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Volume 1, Issue 6, August 17, 2016
Native American historic sites preserve centuries of history from ancient to more recent times. Two locations in New Mexico tell two very different stories: one contains the ruins of a bustling community established during the 1100s, and the other is a memorial to those who were forced to walk hundreds of miles in the 19th century.

Cynthia Collins
Cynthia Collins  
Aztec Ruins National Monument
When explorers discovered ancient ruins in the northwest corner of New Mexico, they originally thought the area had been inhabited by the Aztecs. Further research indicated that the community was not of the Aztecs, but of the Ancestral Puebloans whose descendants include the Pueblo and other tribes of the Southwest. The site continued to use "Aztec" in the name and was recognized as a national monument in 1923. Since then, it has become a national park, a World Heritage Site, and is part of New Mexico's Trail of the Ancients which focuses on the archaeology, geology, and people of ancient times.

Aztec Ruins National MonumentThe Aztec Ruins National Monument was the home of a once thriving community established during the late 11th or early 12th century. Evidence still exists of a large house with more than 400 rooms, with the original beams over the doorways. Visitors can wander through the ruins either on a half-mile self-guided tour or guided by a park ranger. They can also visit a large, round ceremonial chamber, known as the Great Kiva, that was used for religious ceremonies. This Kiva has been reconstructed and is the largest and oldest of its kind in North America. Educational programs for school children offer further insight to the traditions of the ancient inhabitants, plus information about geology, archaeology, and nature.

This national park is just outside Aztec, NM, close to Farmington, in the Four Corners region. It is open all year, offering visible signs of ancient Native American history and its ongoing preservation. More information is available on the park's website.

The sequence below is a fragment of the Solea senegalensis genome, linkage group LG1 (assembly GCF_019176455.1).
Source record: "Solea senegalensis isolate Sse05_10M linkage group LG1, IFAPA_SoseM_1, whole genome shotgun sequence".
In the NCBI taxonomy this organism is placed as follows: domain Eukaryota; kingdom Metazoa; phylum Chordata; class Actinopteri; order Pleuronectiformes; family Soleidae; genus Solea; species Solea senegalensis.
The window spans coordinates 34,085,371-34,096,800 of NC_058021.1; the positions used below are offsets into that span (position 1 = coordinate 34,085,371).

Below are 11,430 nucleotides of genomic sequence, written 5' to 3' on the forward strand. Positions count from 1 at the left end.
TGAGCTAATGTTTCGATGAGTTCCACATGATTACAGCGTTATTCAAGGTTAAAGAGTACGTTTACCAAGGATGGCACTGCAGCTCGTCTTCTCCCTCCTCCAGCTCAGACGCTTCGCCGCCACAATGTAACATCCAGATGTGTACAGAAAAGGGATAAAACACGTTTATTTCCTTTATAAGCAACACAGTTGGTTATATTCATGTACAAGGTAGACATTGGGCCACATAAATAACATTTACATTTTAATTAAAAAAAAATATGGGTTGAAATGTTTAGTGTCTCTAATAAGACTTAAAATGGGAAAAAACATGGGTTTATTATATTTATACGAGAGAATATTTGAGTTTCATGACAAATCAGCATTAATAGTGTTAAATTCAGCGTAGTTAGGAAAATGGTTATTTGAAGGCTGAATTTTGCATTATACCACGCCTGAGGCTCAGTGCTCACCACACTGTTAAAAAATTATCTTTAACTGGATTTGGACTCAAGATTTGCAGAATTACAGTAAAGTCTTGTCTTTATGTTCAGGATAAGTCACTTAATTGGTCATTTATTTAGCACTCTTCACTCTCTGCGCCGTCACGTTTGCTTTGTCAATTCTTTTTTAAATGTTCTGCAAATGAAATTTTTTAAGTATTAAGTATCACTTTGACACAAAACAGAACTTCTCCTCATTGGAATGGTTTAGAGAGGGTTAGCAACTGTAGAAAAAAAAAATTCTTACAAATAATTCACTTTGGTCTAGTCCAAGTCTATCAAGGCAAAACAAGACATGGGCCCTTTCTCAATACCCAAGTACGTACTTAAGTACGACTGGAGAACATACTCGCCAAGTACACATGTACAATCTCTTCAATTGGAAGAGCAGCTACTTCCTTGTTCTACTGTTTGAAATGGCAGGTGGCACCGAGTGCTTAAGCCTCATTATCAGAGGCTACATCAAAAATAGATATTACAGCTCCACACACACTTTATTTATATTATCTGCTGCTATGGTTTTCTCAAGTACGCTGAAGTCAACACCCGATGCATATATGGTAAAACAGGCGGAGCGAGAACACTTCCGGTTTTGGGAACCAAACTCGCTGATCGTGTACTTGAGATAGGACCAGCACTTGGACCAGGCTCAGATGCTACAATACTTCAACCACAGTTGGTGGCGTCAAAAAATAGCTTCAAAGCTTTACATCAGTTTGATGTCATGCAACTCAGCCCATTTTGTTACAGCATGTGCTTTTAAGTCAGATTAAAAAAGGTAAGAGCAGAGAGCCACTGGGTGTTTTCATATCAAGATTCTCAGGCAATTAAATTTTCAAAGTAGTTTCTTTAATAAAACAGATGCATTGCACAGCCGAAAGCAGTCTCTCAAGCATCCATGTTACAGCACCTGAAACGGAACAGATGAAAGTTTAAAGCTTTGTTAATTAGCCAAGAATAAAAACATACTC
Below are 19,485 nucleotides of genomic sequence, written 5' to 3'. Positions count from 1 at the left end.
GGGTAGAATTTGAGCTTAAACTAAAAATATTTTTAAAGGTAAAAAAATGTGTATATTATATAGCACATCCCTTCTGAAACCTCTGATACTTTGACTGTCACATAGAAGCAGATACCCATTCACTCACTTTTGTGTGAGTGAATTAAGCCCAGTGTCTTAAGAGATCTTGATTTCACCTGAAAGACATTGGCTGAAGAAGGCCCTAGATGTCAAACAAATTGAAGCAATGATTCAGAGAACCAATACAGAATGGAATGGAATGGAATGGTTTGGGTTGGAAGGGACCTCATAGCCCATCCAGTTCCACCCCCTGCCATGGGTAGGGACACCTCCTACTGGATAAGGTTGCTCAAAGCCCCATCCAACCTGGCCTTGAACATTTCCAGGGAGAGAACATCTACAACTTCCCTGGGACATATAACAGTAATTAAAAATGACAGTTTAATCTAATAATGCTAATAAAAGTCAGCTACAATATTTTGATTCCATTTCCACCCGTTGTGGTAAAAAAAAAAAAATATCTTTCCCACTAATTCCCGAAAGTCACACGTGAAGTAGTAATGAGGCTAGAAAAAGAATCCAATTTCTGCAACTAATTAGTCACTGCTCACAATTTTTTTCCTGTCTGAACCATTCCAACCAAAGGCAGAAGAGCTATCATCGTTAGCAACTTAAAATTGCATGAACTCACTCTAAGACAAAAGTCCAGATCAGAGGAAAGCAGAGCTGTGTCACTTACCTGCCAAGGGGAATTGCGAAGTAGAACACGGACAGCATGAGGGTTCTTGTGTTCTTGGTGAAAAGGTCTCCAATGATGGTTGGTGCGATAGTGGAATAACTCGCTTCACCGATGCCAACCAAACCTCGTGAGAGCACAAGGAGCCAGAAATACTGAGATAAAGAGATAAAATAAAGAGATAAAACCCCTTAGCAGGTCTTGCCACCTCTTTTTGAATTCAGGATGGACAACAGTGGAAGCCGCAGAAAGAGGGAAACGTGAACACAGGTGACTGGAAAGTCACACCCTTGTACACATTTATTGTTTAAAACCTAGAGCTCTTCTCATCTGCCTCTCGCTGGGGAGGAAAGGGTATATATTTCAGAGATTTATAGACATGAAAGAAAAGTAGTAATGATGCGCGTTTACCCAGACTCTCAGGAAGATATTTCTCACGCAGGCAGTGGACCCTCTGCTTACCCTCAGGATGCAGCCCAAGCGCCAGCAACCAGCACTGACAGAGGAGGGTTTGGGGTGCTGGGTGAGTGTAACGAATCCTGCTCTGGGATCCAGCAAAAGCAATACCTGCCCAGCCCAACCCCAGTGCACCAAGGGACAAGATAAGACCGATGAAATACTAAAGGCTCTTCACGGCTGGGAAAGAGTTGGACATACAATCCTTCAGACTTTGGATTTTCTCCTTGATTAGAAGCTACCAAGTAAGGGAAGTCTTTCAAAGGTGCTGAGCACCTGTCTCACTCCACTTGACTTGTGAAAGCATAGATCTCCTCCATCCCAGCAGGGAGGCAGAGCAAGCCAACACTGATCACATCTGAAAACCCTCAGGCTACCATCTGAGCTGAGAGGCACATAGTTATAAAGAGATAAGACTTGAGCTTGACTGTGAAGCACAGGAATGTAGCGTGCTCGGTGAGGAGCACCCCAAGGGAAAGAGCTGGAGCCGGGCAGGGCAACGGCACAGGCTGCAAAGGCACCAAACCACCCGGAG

Bosque Redondo Memorial at Fort Sumner
During the 19th century, there were enforced relocations of Native Americans. The Trail of Tears was the removal of the Cherokee in 1838 from Georgia to Oklahoma, and the Long Walk of the Navajo began relocating Navajo in 1863 to the Bosque Redondo Reservation at Fort Sumner, NM. The Cherokee march was the direct result of the Indian Removal Act, and Fort Sumner was envisioned by Gen. James Carleton to protect settlers as the nation grew. As long as Native Americans lived the way they always had, they were seen as making it difficult for the nation to expand westward.

The Bosque Redondo MemorialA group of 500 Mescalero Apache arrived at Bosque Redondo in 1862. Thousands of Navajo arrived at the reservation in 1863 after being forced to march 400 miles from Fort Defiance through treacherous conditions. U.S. Army officer Col. Kit Carson was in charge of both marches. Out of the enforced relocation of approximately 11,500 Navajo, 8,500 arrived at Bosque Redondo. Combined with the Mescalero Apache already there, the reservation had 9,000 inhabitants. Many had died along the way due to illness, starvation, or were killed. Worms destroyed crops planted on the reservation and the water was not safe to drink. Living conditions went from bad to worse. The Apaches left in 1864 and the Navajo returned to their homeland following the signing of the Treaty of 1868. Fort Sumner closed in 1869.

The Bosque Redondo Memorial is a museum that opened in 2005 detailing the history of the reservation and Fort Sumner, and the experiences of the Navajo and the Mescalero Apache during that time. The building is in the design of an Apache teepee and Navajo hogan. It not only reveals struggles faced during hardship, but the resiliency and strength that helped them survive.

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Upcoming Event...

Writing Workshop - Jefferson City, MO - Sept. 11

I'm looking forward to conducting a workshop on Sunday, Sept. 11 that explores the link between writing and spiritual experiences. This is part of a series on the arts and faith.
The Unicorn Tree
The Unicorn Tree by Cynthia Collins

A teenage girl whose brother is lost at sea –

The diary of a nineteenth-century woman –

And the special place that binds them…

For reviews, excerpts, and summary, see

Now on the 2016 Summer Reading List of the Society of Children's Book Writers and Illustrators (SCBWI) under the section for grades 9-12.

Ghost story and maritime adventure...
Available at
Photo credits: Aztec Ruins National Monument: courtesy of NPS. Bosque Redondo Memorial: courtesy of the Museum of New Mexico.

All articles in this newsletter are by Cynthia Collins. The featured historic site section contains general information. The other articles may not be reprinted without written permission. Subscriber lists are not sold or given to any third parties and historic sites are not charged for being featured. To suggest historic sites for future issues, request article reprint permission, or any comments/questions regarding this newsletter, please contact Cynthia Collins.
Copyright © 2016 Cynthia Collins, All rights reserved.

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